I loved focusing the Sigma lens using the LCD screen on my camera. As soon as I touched the focus ring, the stars magnified and focusing manually was easy. Then, I flipped the Focus Lock switch, and I was set for the night. Autofocus sometimes worked, but it's difficult with stars. Usually, when I don't focus manually, I try to focus on a distant object before it gets too dark, but it's not as good as doing it manually when focus is so obvious in the magnified image. 

I took three sets of images, some with only the sky and the Milky Way to try to minimize the light pollution glow near the horizon, and I took some pictures that put the Milky Way framed with some cactus. 

I processed the images in Starry Landscape Stacker for Mac, so when I was done, I had one stacked image with the foreground and background in focus. On the Windows side, there's a similar app called Sequator.

What's the Competition?

For my camera, the Sony a7 IV, I've had the venerable Rokinon 20mm f/1.8. It's a very nicely priced lens, available for just about every camera mount. At that low price, you're going to get a field that is a bit distorted, but Photoshop and DXO provide software fixes for that. It's not a heavy lens, and the Rokinon (sometimes sold under the Samyang label) will do the trick with some flattening and cropping. They can be purchased for a range of about $350 to $499. Now, Rokinon lenses appropriate for night sky use are available in several fast focal lengths and aperture sizes. There's a variety of prices, and all are a good lens at low cost.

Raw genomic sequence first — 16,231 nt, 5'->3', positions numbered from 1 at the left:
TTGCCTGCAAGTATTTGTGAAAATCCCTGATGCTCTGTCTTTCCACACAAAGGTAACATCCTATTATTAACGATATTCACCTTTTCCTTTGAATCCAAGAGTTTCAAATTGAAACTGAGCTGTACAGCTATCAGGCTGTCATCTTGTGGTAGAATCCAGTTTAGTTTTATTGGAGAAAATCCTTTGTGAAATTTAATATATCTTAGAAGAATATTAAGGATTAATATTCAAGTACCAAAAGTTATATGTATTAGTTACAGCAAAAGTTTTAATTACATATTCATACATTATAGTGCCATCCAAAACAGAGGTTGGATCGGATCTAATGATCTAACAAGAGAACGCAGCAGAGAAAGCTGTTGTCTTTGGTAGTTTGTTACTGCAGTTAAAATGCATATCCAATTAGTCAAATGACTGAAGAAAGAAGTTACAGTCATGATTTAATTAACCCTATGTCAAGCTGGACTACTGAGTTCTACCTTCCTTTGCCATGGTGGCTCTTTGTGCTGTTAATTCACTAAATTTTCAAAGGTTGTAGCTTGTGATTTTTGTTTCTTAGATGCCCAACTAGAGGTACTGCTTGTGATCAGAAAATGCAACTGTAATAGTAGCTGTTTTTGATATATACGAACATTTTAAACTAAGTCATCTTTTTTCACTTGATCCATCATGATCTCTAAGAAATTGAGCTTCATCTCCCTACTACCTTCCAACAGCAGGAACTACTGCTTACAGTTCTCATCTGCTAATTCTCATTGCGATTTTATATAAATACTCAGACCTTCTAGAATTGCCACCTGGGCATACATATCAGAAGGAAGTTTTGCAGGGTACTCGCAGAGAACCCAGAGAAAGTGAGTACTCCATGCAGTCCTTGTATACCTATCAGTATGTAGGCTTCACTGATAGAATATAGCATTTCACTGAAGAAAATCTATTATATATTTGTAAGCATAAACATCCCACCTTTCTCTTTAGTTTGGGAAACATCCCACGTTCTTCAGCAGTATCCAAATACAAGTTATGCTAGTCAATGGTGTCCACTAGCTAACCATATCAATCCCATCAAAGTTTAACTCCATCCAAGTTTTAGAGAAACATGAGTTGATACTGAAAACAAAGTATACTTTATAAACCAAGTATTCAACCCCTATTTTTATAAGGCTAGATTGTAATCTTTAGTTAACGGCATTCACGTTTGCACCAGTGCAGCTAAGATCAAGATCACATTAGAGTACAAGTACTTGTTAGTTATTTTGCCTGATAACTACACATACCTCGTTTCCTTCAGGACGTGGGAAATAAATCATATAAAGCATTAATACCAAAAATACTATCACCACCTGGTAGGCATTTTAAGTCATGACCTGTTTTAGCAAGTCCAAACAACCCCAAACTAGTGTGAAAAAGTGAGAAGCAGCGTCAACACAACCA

I also have what is often touted as a great Milky Way lens from Sony, their 20mm f/1.8 G lens. It is a terrific lens, light in weight, especially compared to the Sigma, and it presents a nice flat field with minimal distortion. It has that all-important focus lock feature on a button, but it has to be programmed via the camera. It's about half the price of the Sigma at $799, and a fine lens. (Sony now offers an FE 14mm f/1.8 lens that is within a hundred dollars of the Sigma. But it's f/1.8, not f/1.4.)

Still, the Sigma is an even better night sky lens. It has less distortion, faster optics, and a wider field of view than the other contenders I've used. The only drawback is its weight (4.2 lbs!), but as I noted above, it can be dealt with. Shooting at f/1.4 means less time in the elements because you can shoot fewer frames by gathering more light. I always shoot wide open with the Sigma, and other lenses I've used want you to stop down some to keep the stars from elongating at the edges. 

You do get just a little distortion out at the very corners, but at normal resolution, it's invisible and better than other night sky lenses I've used. If you image at say, f/2 or f/2.4, the edges will be tack-sharp, but I'd rather have the faster performance. 

For Milky Way, night sky, even wide field landscapes, the Sigma is really superb. If you do night sky astrophotography or landscape work, it is worth a serious look for Sony or L Mount camera owners, and my hope is Sigma will make versions for other popular cameras.

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The actual reference astro lens on Sony is the 24 /1.4. Both that and the 14/1.8 has sharper stars in the corners than this new sigma lens. If you stop down this sigma 14 to 1.8 is still isn't as good star quality as the Sony 14/1.8...

I hope we see a Z-mount version of this lens sometime soon.

I have a Rokinon F-mount 14mm f/2.4 (I think), it has remarkably good corners wide-open when shooting the milky-way.

I Live in NYC so I can't even see these things in the sky, I'm depending on you guys to shoot it for me and share the photos 😁